With the example of his high minded ancestors before him and the encouraging record of his older brothers Dr. Thomas C. Biddle grew up on a farm in Putnam County, Indiana. He attended the district schools, and afterwards was a student in Old Asbury, now DePauw University at Greencastle, Indiana. For his professional course he attended Rush Medical College in Chicago, where he was graduated M. D. in 1881.
Coming to Kansas, he first located at Reading, where he practiced medicine six years, then was in practice at Emporia eight years, and from there was called to the superintendency of the state hospital at Ossawatomie for three years. On April 27, 1898, Doctor Biddle was commissioned physician and surgeon in the famous Twenty-first Kansas Volunteer Infantry. He went with his command to Chickamauga Park, and was then transferred to the Reserve Hospital of the First Army Corps and sent to Porto Rico. From there he was ordered home in November to join his regiment to be mustered out, and was honorably discharged at Fort Leavenworth December 10, 1898.
After this brief military experience Doctor Biddle returned to Emporia. On April 1, 1899, he was appointed superintendent of the State Hospital for the Insane at Topeka, and has now been in that position of great responsibility for more than seventeen years. In point of service he is one of the oldest superintendents of hospitals for the insane in the United States.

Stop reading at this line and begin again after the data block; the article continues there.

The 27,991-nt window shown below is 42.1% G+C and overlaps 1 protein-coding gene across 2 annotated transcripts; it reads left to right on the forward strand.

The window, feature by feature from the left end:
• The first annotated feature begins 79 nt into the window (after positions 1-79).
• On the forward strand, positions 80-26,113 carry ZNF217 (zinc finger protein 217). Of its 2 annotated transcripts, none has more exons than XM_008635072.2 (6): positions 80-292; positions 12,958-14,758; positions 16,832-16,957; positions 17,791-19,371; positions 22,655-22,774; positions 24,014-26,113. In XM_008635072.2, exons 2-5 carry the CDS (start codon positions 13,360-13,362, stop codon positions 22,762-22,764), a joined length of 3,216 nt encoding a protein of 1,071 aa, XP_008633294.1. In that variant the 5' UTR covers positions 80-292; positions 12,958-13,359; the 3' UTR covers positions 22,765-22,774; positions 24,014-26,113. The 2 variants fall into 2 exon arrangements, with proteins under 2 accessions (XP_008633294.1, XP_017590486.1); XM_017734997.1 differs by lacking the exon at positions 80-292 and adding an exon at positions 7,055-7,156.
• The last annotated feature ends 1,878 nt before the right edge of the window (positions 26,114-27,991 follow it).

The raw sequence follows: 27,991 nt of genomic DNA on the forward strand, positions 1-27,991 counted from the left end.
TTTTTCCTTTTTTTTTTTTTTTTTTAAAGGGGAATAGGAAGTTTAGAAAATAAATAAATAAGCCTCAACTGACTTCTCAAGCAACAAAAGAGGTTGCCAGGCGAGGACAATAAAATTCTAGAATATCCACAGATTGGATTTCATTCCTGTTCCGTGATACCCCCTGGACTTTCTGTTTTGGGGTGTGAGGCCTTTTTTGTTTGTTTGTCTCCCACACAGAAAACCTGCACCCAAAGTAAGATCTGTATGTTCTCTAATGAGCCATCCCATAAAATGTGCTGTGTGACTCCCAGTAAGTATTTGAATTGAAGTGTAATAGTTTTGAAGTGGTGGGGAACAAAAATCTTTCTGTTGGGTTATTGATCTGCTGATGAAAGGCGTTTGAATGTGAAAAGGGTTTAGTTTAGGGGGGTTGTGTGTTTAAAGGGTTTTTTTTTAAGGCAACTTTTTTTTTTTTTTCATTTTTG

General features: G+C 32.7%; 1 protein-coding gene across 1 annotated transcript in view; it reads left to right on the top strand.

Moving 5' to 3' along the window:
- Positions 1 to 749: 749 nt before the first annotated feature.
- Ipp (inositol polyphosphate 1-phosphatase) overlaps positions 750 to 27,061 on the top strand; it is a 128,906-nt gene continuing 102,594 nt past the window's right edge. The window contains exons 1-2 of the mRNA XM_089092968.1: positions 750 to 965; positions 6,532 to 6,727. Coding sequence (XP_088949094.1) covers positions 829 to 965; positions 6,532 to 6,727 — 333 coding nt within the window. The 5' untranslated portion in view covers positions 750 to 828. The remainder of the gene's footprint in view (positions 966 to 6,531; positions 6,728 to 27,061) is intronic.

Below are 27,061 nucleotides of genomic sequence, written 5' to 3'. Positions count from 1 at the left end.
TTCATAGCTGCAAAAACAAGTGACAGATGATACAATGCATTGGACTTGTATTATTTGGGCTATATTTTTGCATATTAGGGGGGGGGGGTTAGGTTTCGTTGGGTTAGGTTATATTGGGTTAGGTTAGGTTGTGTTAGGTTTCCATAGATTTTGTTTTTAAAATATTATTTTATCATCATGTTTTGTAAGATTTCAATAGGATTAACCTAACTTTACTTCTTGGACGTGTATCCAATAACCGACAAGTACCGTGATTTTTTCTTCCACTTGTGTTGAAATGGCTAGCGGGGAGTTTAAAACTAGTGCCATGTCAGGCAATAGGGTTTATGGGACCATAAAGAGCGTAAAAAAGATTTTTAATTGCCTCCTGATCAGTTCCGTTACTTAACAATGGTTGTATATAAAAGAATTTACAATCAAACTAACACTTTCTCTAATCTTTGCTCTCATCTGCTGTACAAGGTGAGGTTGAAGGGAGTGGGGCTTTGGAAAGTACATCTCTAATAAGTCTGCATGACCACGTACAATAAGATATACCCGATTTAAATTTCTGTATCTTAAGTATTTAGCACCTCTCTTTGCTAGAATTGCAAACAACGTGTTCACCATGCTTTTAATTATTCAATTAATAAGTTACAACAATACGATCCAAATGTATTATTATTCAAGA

Doctor Biddle is a member of the American Psychological Association, is an ex-president of the Lyon County Medical Society and is now president of the Shawnee County Medical Society, belongs to the Kansas State Medical Society and the American Medical Association. Some years after taking up practice he interrupted his work in Kansas in 1887 to take a course on nervous and mental diseases in the New York Post-Graduate Medical College, and has always given particular attention to the treatment of nervous cases and abnormal psychology.
Doctor Biddle has also figured somewhat in politics. He served as chairman of the Lyon County Republican Central Committee several times, and has been a member of the Republican State Central Committee. He is a Knight Templar Mason having affiliations with Orient Lodge No. 51, Ancient Free and Accepted Masons, Topeka Chapter No. 12 Royal Arch Masons, Topeka Commandery No. 5 Knights Templar. His church is the Methodist.
In April, 1883, at Lebanon, Ohio, Doctor Biddle married Miss Elva Egbert, daughter of S. W. Egbert. Her father was a native of Ohio, while Mrs. Biddle was born in Lebanon of that state on July 21, 1860.
Tom & Carolyn Ward